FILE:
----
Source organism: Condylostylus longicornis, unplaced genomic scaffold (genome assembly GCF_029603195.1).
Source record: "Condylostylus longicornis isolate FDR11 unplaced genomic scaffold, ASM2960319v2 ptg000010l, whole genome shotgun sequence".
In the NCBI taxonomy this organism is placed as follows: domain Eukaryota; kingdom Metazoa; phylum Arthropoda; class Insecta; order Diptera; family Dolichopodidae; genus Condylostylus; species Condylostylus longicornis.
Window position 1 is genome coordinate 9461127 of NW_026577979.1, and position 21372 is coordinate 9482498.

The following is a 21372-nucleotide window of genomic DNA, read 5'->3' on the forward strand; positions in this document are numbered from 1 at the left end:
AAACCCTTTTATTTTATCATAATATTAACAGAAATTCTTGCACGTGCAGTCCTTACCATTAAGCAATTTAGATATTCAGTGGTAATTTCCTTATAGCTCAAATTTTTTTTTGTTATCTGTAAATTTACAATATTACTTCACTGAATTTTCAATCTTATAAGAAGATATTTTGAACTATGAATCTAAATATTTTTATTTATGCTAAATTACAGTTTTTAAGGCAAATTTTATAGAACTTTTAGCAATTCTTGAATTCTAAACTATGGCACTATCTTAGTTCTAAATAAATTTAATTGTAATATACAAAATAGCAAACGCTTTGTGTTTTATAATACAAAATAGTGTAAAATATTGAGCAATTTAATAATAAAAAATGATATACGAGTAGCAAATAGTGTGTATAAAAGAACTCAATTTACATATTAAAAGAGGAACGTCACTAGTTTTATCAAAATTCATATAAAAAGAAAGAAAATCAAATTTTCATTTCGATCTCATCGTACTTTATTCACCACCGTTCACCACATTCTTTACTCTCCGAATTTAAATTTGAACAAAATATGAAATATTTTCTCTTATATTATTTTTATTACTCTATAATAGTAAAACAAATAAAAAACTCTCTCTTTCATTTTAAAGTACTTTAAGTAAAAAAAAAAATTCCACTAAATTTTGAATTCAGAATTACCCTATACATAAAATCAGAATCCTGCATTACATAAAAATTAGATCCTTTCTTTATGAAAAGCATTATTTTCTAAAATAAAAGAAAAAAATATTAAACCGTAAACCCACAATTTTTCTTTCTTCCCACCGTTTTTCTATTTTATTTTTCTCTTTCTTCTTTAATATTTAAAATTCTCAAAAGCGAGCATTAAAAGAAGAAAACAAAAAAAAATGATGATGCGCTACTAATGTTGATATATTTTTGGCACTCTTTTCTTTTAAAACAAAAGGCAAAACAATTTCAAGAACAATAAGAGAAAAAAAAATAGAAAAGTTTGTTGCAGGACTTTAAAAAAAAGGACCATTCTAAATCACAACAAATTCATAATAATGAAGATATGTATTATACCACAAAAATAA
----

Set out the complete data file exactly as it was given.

Source organism: Condylostylus longicornis, unplaced genomic scaffold (genome assembly GCF_029603195.1).
Source record: "Condylostylus longicornis isolate FDR11 unplaced genomic scaffold, ASM2960319v2 ptg000010l, whole genome shotgun sequence".
In the NCBI taxonomy this organism is placed as follows: domain Eukaryota; kingdom Metazoa; phylum Arthropoda; class Insecta; order Diptera; family Dolichopodidae; genus Condylostylus; species Condylostylus longicornis.
Window position 1 is genome coordinate 9461127 of NW_026577979.1, and position 21372 is coordinate 9482498.

The following is a 21372-nucleotide window of genomic DNA, read 5'->3' on the forward strand; positions in this document are numbered from 1 at the left end:
AAACCCTTTTATTTTATCATAATATTAACAGAAATTCTTGCACGTGCAGTCCTTACCATTAAGCAATTTAGATATTCAGTGGTAATTTCCTTATAGCTCAAATTTTTTTTTGTTATCTGTAAATTTACAATATTACTTCACTGAATTTTCAATCTTATAAGAAGATATTTTGAACTATGAATCTAAATATTTTTATTTATGCTAAATTACAGTTTTTAAGGCAAATTTTATAGAACTTTTAGCAATTCTTGAATTCTAAACTATGGCACTATCTTAGTTCTAAATAAATTTAATTGTAATATACAAAATAGCAAACGCTTTGTGTTTTATAATACAAAATAGTGTAAAATATTGAGCAATTTAATAATAAAAAATGATATACGAGTAGCAAATAGTGTGTATAAAAGAACTCAATTTACATATTAAAAGAGGAACGTCACTAGTTTTATCAAAATTCATATAAAAAGAAAGAAAATCAAATTTTCATTTCGATCTCATCGTACTTTATTCACCACCGTTCACCACATTCTTTACTCTCCGAATTTAAATTTGAACAAAATATGAAATATTTTCTCTTATATTATTTTTATTACTCTATAATAGTAAAACAAATAAAAAACTCTCTCTTTCATTTTAAAGTACTTTAAGTAAAAAAAAAAATTCCACTAAATTTTGAATTCAGAATTACCCTATACATAAAATCAGAATCCTGCATTACATAAAAATTAGATCCTTTCTTTATGAAAAGCATTATTTTCTAAAATAAAAGAAAAAAATATTAAACCGTAAACCCACAATTTTTCTTTCTTCCCACCGTTTTTCTATTTTATTTTTCTCTTTCTTCTTTAATATTTAAAATTCTCAAAAGCGAGCATTAAAAGAAGAAAACAAAAAAAAATGATGATGCGCTACTAATGTTGATATATTTTTGGCACTCTTTTCTTTTAAAACAAAAGGCAAAACAATTTCAAGAACAATAAGAGAAAAAAAAATAGAAAAGTTTGTTGCAGGACTTTAAAAAAAAGGACCATTCTAAATCACAACAAATTCATAATAATGAAGATATGTATTATACCACAAAAATAA